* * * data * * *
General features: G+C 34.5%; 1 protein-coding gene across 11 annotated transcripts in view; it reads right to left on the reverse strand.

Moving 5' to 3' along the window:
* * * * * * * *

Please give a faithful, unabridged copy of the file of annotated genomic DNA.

General features: G+C 34.5%; 1 protein-coding gene across 11 annotated transcripts in view; it reads right to left on the reverse strand.

Moving 5' to 3' along the window: